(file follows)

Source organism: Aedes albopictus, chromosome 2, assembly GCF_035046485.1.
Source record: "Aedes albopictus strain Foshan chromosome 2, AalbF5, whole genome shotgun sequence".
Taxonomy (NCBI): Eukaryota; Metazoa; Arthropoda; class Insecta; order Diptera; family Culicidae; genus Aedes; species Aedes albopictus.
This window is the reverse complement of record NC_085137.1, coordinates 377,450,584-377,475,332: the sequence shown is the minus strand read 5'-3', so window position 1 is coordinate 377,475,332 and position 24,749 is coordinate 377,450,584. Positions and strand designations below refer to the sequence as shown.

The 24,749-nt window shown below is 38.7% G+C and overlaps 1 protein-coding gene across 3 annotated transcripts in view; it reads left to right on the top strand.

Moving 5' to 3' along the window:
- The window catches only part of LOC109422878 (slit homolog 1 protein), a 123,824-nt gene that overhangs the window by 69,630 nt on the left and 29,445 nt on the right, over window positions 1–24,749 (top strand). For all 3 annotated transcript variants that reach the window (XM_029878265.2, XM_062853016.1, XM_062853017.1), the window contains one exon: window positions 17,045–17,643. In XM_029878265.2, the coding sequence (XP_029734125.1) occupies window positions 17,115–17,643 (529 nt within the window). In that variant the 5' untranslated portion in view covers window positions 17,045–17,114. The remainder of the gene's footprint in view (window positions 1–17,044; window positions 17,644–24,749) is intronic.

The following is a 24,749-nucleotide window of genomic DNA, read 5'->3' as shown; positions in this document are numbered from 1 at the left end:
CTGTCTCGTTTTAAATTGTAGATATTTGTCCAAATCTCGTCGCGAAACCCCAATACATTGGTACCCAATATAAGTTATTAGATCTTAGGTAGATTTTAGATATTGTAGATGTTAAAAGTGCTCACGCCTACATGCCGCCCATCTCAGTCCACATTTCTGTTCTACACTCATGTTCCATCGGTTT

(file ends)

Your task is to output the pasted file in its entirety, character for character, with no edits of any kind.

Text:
Source organism: Aedes albopictus, chromosome 2, assembly GCF_035046485.1.
Source record: "Aedes albopictus strain Foshan chromosome 2, AalbF5, whole genome shotgun sequence".
Taxonomy (NCBI): Eukaryota; Metazoa; Arthropoda; class Insecta; order Diptera; family Culicidae; genus Aedes; species Aedes albopictus.
This window is the reverse complement of record NC_085137.1, coordinates 377,450,584-377,475,332: the sequence shown is the minus strand read 5'-3', so window position 1 is coordinate 377,475,332 and position 24,749 is coordinate 377,450,584. Positions and strand designations below refer to the sequence as shown.

The 24,749-nt window shown below is 38.7% G+C and overlaps 1 protein-coding gene across 3 annotated transcripts in view; it reads left to right on the top strand.

Moving 5' to 3' along the window:
- The window catches only part of LOC109422878 (slit homolog 1 protein), a 123,824-nt gene that overhangs the window by 69,630 nt on the left and 29,445 nt on the right, over window positions 1–24,749 (top strand). For all 3 annotated transcript variants that reach the window (XM_029878265.2, XM_062853016.1, XM_062853017.1), the window contains one exon: window positions 17,045–17,643. In XM_029878265.2, the coding sequence (XP_029734125.1) occupies window positions 17,115–17,643 (529 nt within the window). In that variant the 5' untranslated portion in view covers window positions 17,045–17,114. The remainder of the gene's footprint in view (window positions 1–17,044; window positions 17,644–24,749) is intronic.

The following is a 24,749-nucleotide window of genomic DNA, read 5'->3' as shown; positions in this document are numbered from 1 at the left end:
CTGTCTCGTTTTAAATTGTAGATATTTGTCCAAATCTCGTCGCGAAACCCCAATACATTGGTACCCAATATAAGTTATTAGATCTTAGGTAGATTTTAGATATTGTAGATGTTAAAAGTGCTCACGCCTACATGCCGCCCATCTCAGTCCACATTTCTGTTCTACACTCATGTTCCATCGGTTT